This structure allows high-voltage operation, has better leakage performance and has less gate-drain capacitance that has to be switched than a single DEPMOS device. Since the battery connects to an HVG PMOS device whose maximum VGS is much less than VBAT, a protection scheme is required for the VGS of the two devices. A circuit is needed that will generate a constant voltage, PBias, that is referenced from the battery.
The PBias voltage is set such that VBAT - PBias is less than the maximum VGS of the transistors. The cascaded DEPMOS is biased with this PBias, and the level shifter/predriver voltage swings between VBAT and VBAT - PBias while driving the HVG PMOS device. The level shifter/predriver can be designed in the same cascaded manner as the output FETs.
Low drop-out regulators
Integrating an external system preregulator in a high-performance ultradeep-submicron CMOS and then splitting it into several smaller internal regulators can minimize the area penalty of such integration. The higher transistor drive currents per unit area reduce the size of the pass FET. Furthermore, some tougher analog and radio-frequency specification constraints only apply to one or two of the LDOs.
For example, a 100-mA LDO can be split into a 50-mA digital LDO, a 10-mA RF LDO and a 40-mA analog LDO. For the digital LDO, power supply rejection and accuracy are not critical, so the power FET can be reduced to the edge of operation in the linear region. The analog LDO at 40-mA load current becomes easier to compensate and can be designed to have a high power supply rejection with its output pass FET at the edge of the linear region.
With several LDOs, increased quiescent current in standby can drain the battery. For example, disabling the analog and RF LDO's in stand-by can reduce a fair amount of quiescent current. This leaves the digital LDO, which in external solutions can consume 50 microamps to 250 microamps.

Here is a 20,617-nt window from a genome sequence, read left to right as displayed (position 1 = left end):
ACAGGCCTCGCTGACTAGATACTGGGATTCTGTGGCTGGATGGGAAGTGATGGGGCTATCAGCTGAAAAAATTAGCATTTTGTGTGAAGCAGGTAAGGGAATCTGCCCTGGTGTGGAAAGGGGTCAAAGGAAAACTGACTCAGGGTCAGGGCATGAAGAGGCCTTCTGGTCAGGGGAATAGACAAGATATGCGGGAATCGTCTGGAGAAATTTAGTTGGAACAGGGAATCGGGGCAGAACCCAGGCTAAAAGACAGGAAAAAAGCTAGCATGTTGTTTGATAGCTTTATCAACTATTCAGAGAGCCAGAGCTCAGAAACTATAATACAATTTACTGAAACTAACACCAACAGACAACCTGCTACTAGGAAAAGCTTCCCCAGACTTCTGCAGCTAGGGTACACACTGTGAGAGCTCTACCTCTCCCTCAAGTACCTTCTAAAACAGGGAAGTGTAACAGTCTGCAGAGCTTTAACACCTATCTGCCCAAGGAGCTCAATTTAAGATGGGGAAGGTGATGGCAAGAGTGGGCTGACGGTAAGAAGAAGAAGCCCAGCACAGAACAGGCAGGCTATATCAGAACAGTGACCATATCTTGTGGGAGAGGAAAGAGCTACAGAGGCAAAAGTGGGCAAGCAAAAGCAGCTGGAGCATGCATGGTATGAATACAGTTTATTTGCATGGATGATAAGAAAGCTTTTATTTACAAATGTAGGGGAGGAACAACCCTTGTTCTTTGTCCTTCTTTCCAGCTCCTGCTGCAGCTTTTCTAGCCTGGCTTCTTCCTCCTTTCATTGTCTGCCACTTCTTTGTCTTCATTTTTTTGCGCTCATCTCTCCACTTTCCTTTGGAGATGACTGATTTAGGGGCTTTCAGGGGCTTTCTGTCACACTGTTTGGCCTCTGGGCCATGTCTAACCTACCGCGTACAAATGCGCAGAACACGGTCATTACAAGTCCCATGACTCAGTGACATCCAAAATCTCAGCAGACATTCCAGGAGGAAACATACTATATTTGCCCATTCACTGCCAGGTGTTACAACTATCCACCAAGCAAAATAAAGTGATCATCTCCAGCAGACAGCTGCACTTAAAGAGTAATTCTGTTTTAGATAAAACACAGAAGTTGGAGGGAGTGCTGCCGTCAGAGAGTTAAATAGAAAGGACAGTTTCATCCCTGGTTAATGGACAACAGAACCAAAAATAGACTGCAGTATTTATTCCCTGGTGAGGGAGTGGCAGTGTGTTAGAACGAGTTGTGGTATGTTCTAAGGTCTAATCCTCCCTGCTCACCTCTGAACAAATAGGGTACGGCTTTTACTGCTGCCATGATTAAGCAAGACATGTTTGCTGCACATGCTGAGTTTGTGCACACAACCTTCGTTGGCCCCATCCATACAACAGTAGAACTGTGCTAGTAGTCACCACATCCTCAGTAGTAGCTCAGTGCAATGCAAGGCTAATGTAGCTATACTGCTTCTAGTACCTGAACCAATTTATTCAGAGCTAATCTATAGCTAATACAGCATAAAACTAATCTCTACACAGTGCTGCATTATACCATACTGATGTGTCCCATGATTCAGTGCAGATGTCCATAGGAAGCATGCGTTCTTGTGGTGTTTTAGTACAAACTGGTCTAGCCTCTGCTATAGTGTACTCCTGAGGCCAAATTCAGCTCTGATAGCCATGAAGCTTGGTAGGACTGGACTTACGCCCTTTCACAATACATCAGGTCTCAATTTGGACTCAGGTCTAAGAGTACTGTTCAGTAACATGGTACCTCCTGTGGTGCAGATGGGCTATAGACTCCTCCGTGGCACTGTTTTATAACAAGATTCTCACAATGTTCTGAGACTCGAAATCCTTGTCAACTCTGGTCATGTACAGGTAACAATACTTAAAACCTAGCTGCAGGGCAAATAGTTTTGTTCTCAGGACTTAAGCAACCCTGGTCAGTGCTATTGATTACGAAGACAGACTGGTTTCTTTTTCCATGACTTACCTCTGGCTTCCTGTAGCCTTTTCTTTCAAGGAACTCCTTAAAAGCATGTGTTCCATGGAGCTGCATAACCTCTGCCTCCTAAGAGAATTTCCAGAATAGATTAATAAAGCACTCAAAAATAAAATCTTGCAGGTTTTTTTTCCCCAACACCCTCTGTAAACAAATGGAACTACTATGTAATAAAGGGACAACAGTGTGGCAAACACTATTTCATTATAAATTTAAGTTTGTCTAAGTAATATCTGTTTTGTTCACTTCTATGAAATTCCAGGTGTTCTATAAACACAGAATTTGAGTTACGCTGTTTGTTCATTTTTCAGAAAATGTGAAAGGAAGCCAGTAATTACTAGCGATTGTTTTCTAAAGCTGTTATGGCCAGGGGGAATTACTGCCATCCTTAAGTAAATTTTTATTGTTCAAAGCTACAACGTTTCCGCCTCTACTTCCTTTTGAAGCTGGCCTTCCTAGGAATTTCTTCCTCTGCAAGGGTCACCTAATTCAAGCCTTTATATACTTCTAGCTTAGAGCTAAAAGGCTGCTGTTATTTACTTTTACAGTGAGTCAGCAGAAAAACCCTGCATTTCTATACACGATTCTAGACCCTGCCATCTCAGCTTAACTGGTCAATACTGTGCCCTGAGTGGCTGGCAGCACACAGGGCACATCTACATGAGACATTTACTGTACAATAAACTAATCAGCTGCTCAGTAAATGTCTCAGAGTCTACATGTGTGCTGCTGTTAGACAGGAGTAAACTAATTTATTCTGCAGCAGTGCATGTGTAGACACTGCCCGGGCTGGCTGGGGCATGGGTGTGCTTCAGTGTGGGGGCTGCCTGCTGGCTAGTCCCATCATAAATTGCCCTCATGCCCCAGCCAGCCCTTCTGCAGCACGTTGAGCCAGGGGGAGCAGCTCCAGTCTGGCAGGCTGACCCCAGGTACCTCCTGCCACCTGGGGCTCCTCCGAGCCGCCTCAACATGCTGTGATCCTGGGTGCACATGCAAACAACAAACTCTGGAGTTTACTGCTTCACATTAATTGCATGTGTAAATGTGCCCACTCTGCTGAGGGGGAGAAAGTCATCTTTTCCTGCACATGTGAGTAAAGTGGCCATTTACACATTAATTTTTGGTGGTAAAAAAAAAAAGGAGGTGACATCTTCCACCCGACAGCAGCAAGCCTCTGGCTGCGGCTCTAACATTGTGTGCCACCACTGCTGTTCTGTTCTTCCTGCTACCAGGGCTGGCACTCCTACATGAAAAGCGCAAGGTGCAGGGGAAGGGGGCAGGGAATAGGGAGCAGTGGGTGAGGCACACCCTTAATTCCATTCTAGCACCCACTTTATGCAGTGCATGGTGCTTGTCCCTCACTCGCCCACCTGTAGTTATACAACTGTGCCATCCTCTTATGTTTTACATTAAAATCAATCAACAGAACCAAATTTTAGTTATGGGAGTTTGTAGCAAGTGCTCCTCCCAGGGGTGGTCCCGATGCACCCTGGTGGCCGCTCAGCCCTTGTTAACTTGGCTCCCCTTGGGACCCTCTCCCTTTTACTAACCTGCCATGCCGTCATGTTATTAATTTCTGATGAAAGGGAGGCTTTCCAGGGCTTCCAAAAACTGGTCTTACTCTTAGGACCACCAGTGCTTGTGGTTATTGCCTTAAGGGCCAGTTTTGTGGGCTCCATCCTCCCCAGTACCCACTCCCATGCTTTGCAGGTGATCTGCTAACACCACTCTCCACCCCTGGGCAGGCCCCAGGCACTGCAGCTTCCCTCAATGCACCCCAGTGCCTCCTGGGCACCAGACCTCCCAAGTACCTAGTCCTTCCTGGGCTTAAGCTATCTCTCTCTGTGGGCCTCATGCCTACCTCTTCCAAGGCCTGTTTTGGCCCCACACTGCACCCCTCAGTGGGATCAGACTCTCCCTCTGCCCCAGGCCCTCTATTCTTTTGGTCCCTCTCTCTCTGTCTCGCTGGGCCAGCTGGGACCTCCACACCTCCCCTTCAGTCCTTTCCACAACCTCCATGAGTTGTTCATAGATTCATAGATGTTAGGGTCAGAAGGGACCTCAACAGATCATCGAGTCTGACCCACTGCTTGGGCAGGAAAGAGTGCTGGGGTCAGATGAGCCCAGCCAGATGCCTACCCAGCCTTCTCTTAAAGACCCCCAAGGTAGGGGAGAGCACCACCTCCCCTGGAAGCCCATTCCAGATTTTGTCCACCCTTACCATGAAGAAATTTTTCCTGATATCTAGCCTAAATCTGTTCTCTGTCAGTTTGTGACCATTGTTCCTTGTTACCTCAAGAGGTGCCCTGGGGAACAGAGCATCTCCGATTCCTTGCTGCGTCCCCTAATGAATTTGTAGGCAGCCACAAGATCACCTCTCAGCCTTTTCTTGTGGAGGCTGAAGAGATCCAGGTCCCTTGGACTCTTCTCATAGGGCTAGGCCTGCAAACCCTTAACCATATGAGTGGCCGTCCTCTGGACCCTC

A solution is to use an adaptively biased LDO design (see figure). The design consists of positively feeding back a fraction of the output load current to the tail current in the differential pair of the error amp of an LDO, thereby increasing the overall quiescent current only when the load current increases. Such an architecture can achieve standby currents of less than 10 microamps while still maintaining the ability to provide 50 mA of output power with good transient load regulation.
Dc-to-dc buck converters are typically used for higher-current applications-greater than 200 mA-at which point the LDO's inefficiency becomes a significant portion of the overall power budget. Buck converters can be up to 95 percent efficient at full load, which makes them attractive, but at the cost of more area and more external components.
In order to maximize battery lifetime, the dc-to-dc converter is required to have high efficiencies over a wide range of load conditions. Pulse width modulation (PWM) is used for high current loads, whereas pulse frequency modulation (PFM) mode is used for light loads. At high load currents, controlling the duty cycle of the PWM signal regulates the output voltage.
In the PWM mode, the converter operates at a fixed frequency, which can be filtered for noise-sensitive applications. In this mode the dominant losses are conduction and switching losses, which occur in the power switches of the converter. To maintain high efficiency at light loads, the switching frequency is reduced, as per PFM, and allowed to vary with the load, thereby reducing switching losses. The PFM mode also enables most circuits to be shut down to reduce the quiescent current.
Valerian Mayega (firstname.lastname@example.org) and Byron Reed (email@example.com) are IC design engineers at Texas Instruments Inc. (Dallas).